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    This article shows that adjustable speed generators for wind turbines are necessary when output power becomes higher than 1 MW. The doubly fed induction generator (DFIG) system presented in this article offers many advantages to reduce cost and has the potential to be built economically at power levels above 1.5 MW, e.g., for off-shore applications. A dynamic model of the DFIG was derived to develop a vector controller to decouple dynamically active and reactive power control. Simulations show excellent response of the DFIG independent of speed. Measurements obtained from 1.5 MW units currently in operation confirm the theoretical results View full abstract»

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  • Bright idea, radio-frequency light sources

    Page(s): 42 - 49
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    The idea of radio frequency (RF) lighting, as well as the first RF lamp patent, appeared long before the first fluorescent and high-pressure lamps came onto the market. It took over a century for the first commercial RF lamp to appear, introducing a new era in the production of light. Progress in semiconductor power switching electronics, along with a more thorough understanding of fundamental processes in RF plasmas, have resulted in commercially viable RF light sources. RF light sources follow the same basic principles of converting electrical power into visible radiation as conventional gas discharge lamps. The fundamental difference between RF lamps and conventional lamps is that RF lamps operate without electrodes (anode and cathode). This has profound consequences on RF lamp characteristics and features. We consider different kinds of RF discharges and their advantages and restrictions for lighting applications. We also describe examples of successful realizations of different kinds of RF lamps View full abstract»

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  • Key learnings from the IAS Electrical Safety Workshops

    Page(s): 11 - 17
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    The IAS Electrical Safety Workshop has three components in its mission: accelerate the application of breakthrough improvements in human factors, technology, and managing systems that reduce the risk of electrical injuries; stimulate innovation in overcoming barriers; and change and advance the electrical safety culture to enable sustainable improvements in the prevention of electrical accidents and injuries. This paper gives a brief history highlighting the profound impact IAS safety workshops have had on planning and implementing safety programs and standards View full abstract»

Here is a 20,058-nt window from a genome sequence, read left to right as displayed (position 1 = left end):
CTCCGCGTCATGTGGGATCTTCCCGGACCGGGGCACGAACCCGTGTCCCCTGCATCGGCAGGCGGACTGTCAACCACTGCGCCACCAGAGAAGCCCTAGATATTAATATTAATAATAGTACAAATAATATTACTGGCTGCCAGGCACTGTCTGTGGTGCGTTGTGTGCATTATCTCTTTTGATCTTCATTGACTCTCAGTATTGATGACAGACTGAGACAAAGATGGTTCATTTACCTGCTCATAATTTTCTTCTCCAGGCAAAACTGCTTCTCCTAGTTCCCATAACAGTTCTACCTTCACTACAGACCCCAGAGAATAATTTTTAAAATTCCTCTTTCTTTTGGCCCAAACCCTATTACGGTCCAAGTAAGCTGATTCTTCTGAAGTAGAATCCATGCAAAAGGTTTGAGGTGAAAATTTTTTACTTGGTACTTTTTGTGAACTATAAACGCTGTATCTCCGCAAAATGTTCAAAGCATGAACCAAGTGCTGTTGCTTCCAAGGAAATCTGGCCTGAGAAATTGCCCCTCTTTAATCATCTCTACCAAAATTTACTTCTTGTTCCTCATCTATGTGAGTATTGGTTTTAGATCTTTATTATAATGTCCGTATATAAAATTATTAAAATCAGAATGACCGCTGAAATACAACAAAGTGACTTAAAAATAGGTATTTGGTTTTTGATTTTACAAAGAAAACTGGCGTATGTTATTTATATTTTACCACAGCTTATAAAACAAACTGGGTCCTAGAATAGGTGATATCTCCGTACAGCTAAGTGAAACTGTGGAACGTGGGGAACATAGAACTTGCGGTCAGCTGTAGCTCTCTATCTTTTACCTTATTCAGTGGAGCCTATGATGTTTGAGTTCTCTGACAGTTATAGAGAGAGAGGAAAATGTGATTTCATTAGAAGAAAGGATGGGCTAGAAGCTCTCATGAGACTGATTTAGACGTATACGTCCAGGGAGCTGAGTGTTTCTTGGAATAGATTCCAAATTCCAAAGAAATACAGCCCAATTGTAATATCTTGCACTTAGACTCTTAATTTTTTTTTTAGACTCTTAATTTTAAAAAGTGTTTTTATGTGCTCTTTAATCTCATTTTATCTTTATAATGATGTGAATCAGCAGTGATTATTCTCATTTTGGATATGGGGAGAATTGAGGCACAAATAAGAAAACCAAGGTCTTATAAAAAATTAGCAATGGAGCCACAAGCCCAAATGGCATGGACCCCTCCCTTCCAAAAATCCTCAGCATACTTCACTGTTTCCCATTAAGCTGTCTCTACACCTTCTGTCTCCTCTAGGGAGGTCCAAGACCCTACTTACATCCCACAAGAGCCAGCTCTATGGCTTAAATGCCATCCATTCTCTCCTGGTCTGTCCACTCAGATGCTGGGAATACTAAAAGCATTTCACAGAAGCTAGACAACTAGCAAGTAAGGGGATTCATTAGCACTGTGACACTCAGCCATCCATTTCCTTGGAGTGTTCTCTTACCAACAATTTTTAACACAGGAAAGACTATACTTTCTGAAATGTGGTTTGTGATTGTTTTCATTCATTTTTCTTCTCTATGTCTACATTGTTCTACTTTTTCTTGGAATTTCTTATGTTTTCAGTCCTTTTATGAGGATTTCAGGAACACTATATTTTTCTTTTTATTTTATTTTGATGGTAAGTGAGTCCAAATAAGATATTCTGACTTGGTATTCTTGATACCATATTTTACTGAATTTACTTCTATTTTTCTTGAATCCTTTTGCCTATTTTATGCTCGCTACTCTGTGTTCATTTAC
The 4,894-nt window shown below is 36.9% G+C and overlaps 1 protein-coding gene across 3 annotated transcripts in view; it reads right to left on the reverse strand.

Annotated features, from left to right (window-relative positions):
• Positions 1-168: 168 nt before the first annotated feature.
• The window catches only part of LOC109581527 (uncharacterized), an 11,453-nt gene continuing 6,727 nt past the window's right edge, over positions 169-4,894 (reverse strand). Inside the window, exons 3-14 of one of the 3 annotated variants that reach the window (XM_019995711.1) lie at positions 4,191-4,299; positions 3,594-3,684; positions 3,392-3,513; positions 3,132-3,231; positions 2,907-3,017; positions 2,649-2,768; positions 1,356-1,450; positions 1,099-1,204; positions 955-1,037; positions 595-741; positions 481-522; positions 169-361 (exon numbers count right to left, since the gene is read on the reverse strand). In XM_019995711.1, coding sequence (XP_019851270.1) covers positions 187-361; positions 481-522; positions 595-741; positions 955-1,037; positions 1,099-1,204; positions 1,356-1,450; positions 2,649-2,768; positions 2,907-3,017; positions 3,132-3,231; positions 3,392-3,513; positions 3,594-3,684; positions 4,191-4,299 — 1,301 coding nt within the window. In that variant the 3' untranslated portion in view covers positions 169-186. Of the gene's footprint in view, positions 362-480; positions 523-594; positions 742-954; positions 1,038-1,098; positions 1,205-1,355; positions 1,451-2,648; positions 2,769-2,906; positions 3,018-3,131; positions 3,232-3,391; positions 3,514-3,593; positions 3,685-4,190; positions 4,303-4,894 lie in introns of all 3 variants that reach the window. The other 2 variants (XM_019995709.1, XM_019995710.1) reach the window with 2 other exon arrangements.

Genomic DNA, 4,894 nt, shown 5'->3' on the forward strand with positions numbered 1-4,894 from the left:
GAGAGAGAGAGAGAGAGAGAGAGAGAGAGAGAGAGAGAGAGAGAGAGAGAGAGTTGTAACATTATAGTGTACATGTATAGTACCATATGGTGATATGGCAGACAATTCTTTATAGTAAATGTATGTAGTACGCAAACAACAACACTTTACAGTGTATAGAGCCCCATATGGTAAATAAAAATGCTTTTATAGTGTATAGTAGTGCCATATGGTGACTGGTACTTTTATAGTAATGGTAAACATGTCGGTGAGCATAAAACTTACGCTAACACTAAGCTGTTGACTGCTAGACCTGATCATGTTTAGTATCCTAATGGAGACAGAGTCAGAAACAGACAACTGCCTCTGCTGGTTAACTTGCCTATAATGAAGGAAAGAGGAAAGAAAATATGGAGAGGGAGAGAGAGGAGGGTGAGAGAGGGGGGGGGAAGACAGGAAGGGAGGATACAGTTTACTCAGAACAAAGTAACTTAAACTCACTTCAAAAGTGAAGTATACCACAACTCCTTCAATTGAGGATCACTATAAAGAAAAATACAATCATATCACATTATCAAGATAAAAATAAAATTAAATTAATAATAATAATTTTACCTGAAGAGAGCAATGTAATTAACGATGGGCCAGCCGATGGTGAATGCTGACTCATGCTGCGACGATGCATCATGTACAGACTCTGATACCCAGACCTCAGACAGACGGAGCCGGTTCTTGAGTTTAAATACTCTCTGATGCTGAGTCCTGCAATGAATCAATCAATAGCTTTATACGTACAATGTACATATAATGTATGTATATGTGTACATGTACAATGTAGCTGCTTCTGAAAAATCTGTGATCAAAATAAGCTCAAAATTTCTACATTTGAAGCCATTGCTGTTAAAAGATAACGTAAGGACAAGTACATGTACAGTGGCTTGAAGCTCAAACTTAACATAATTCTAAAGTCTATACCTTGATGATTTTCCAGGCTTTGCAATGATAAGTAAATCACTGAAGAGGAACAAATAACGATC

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  • Process control using a fiber-optic unified cabling systems

    Page(s): 57 - 61
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    In an ideal world, communications cabling for process control would be simple-buy all the computer, instrumentation, and electrical equipment from a single vendor, and connect it all together using a single cabling standard. But real life is never that simple; rarely are the programmable logic controllers (PLC), distributed control systems (DCS), drives, motor controls, field instrumentation, and computers all purchased from the same vendor. Supplying power to all this different equipment certainly doesn't require separate cabling structures, so why shouldn't the same be true for communications needs? Wouldn't a standard cabling infrastructure minimize the cabling infrastructure cost and complexity? The engineering group of a Canadian pulp and paper mill wondered about these two questions. They were designing a new steam plant and decided to investigate the possibility of making a single process communication cabling "utility" through the plant. The result was a design methodology that allowed a standardized cabling system to serve all communications needs throughout the process areas. Fiber-optic cable was chosen for all communications cabling outside of the control or electrical rooms. While the noise immunity and high data carrying capacity of fiber-optic cable was a factor, the primary reason was that fiber-optic cabling was the only system that could provide a single medium suitable for the very wide range of communications equipment in the mill View full abstract»

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Aims & Scope

IEEE Industry Applications Magazine reports on the development and application of electrical systems, apparatus, devices, and controls to the processes and equipment of industry and commerce; the promotion of safe, reliable, and economic installations; the encouragement of energy conservation; and the creation of voluntary engineering standards and recommended practices.

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Meet Our Editors

Editor-in-Chief
H. Landis "Lanny" Floyd